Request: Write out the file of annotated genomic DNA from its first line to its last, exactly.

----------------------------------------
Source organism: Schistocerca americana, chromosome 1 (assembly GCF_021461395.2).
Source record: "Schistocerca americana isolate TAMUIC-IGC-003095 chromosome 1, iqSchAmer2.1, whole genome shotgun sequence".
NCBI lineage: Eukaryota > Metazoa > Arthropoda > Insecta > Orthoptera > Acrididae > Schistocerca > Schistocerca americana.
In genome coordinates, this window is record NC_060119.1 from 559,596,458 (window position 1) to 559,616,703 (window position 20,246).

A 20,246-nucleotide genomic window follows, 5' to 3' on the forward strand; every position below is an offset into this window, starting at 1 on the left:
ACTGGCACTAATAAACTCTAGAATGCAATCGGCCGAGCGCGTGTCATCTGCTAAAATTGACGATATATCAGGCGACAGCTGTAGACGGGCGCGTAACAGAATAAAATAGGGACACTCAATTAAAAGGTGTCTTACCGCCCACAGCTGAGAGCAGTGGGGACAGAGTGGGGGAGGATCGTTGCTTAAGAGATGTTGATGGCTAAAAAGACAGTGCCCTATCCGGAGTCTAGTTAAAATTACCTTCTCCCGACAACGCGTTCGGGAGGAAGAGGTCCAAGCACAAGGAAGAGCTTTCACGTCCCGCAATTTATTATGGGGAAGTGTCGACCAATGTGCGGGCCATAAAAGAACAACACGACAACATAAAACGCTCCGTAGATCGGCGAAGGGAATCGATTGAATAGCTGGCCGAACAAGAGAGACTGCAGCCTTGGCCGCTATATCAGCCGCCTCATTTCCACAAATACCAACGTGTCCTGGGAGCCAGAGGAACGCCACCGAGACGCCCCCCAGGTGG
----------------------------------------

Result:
Source organism: Schistocerca americana, chromosome 1 (assembly GCF_021461395.2).
Source record: "Schistocerca americana isolate TAMUIC-IGC-003095 chromosome 1, iqSchAmer2.1, whole genome shotgun sequence".
NCBI lineage: Eukaryota > Metazoa > Arthropoda > Insecta > Orthoptera > Acrididae > Schistocerca > Schistocerca americana.
In genome coordinates, this window is record NC_060119.1 from 559,596,458 (window position 1) to 559,616,703 (window position 20,246).

A 20,246-nucleotide genomic window follows, 5' to 3' on the forward strand; every position below is an offset into this window, starting at 1 on the left:
ACTGGCACTAATAAACTCTAGAATGCAATCGGCCGAGCGCGTGTCATCTGCTAAAATTGACGATATATCAGGCGACAGCTGTAGACGGGCGCGTAACAGAATAAAATAGGGACACTCAATTAAAAGGTGTCTTACCGCCCACAGCTGAGAGCAGTGGGGACAGAGTGGGGGAGGATCGTTGCTTAAGAGATGTTGATGGCTAAAAAGACAGTGCCCTATCCGGAGTCTAGTTAAAATTACCTTCTCCCGACAACGCGTTCGGGAGGAAGAGGTCCAAGCACAAGGAAGAGCTTTCACGTCCCGCAATTTATTATGGGGAAGTGTCGACCAATGTGCGGGCCATAAAAGAACAACACGACAACATAAAACGCTCCGTAGATCGGCGAAGGGAATCGATTGAATAGCTGGCCGAACAAGAGAGACTGCAGCCTTGGCCGCTATATCAGCCGCCTCATTTCCACAAATACCAACGTGTCCTGGGAGCCAGAGGAACGCCACCGAGACGCCCCCCAGGTGG